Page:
1.Public universities must be truly independent, autonomous, and transparent. A supreme body governing the university, a university council made up of the vice chancellor, deputies, deans, representatives from academic staff, administration staff, students, industry, community, and education should replace university board of directors. This means getting rid of all the deadweight and political crony appointees and replacing them with a committed governance group representing all stakeholders.

2.The university councils should appoint vice chancellors without any interference from the minister. This process should take place without fear or favour, purely on merit. The office holders shouldn’t be restricted to Malaysian citizens. The world should be scoured for the best people with experience in excellent universities to steer Malaysian universities into a new era.

3.Academic and administration staff need to reflect the population demographics of the country. Faculties need diversity, knowledge, experience, and know how. The apartheid approach needs to be ended at universities. The private universities are a  good example of what happens when diversity exists within academic staff. Rankings are quickly reflecting this.

4.The organizational culture of universities and faculties within them needs to be changed to eliminate feudal-like hierarchies, cronyism, and nepotism. These traits have to be replaced with a culture supporting meritocracy. This requires a leadership who shows by example. Deans with experience in reform and building teams will be required to reset these institutions.

5.There needs to be a set of standards that are fair for all to meet for university entry. This doesn’t mean there can’t be special entry programs for the disadvantaged. Many students now attending public universities would have been better off in the vocational system. Stricter entry standards will mean less students attending public universities and more in the vocational system that would better suit many students’ needs. This will help ease pressure on undergraduate teaching and raise standards very quickly.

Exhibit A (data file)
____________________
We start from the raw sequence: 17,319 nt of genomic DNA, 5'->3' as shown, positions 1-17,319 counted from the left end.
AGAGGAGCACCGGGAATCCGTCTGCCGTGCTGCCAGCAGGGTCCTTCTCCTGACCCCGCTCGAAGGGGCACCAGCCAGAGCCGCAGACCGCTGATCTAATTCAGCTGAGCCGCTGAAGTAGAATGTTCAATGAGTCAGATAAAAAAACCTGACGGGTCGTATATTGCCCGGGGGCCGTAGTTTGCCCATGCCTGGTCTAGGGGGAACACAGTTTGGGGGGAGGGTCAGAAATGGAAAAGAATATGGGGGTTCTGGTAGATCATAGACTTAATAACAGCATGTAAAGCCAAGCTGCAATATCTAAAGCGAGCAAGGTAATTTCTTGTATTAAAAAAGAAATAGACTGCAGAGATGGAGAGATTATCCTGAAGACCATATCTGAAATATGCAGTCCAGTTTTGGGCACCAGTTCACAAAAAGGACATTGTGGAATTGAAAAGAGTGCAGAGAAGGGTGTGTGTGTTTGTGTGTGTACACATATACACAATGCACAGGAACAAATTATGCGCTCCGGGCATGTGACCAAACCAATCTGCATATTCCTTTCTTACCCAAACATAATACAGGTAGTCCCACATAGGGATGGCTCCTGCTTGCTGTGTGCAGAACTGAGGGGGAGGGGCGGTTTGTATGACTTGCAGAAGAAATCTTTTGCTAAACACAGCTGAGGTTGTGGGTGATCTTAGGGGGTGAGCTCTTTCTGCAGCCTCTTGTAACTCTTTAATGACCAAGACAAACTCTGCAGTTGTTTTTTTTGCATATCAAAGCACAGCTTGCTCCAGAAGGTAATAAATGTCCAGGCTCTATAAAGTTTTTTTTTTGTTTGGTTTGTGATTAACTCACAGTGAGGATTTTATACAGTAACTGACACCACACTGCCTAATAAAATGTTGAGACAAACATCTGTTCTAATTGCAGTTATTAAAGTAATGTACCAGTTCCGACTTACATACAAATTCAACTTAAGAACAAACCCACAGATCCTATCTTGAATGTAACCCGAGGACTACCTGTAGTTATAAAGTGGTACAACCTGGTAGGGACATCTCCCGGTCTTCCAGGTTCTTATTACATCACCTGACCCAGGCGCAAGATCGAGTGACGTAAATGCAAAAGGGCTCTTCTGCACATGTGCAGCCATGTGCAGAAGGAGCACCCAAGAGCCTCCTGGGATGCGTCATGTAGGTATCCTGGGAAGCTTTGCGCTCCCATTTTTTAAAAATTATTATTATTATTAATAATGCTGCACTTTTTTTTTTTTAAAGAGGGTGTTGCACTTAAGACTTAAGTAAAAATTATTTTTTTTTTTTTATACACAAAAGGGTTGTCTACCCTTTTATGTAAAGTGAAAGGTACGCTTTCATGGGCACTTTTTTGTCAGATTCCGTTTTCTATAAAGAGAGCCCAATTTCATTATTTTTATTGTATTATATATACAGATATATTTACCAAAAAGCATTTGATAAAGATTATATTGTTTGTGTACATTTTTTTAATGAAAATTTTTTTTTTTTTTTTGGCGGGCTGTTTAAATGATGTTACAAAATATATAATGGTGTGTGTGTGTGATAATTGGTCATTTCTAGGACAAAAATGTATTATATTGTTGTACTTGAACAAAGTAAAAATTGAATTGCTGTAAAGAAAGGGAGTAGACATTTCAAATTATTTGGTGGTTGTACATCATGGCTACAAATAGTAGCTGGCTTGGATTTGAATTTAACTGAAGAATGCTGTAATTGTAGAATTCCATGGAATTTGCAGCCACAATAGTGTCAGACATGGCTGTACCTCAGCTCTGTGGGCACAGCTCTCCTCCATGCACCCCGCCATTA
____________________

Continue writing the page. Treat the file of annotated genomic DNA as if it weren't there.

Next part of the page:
Maszlee Malik doesn’t appear to have the interest or passion to lead the drive for excellence in public universities. He has been counterproductive through his appointments of vice chancellors. Religious credentials shouldn’t be a factor in selection.

If change can be made at the top, then the new broom can focus on granting full autonomy to public universities and change the Universities & Colleges Act so that university councils can be set up. The minister must denounce covert agendas and start a national dialogue about what Malaysian public universities should become. Finally, the apartheid nature of these insular institutions needs to be dismantled.

Ministers, bureaucrats, vice chancellors and deans don’t have to fly off to see Harvard or Oxford on the pretext to learn and emulate what is being done there.

Fortunately, within the public system there are some success stories. There are the examples within public universities that can learnt from where the elements of success can be transposed to other faculties within the public system. If this is not enough, vice chancellors only need to drive across town and look at some of the vibrant private universities as examples.

By:Murray Hunter,is a development expert based in Southeast Asia and a frequent contributor to Asia Sentinel.
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Best universities in Malaysia

World University Rankings

Explore the best universities in Malaysia, based on data collected by Times Higher Education
March 13 2019
Best universities in Malaysia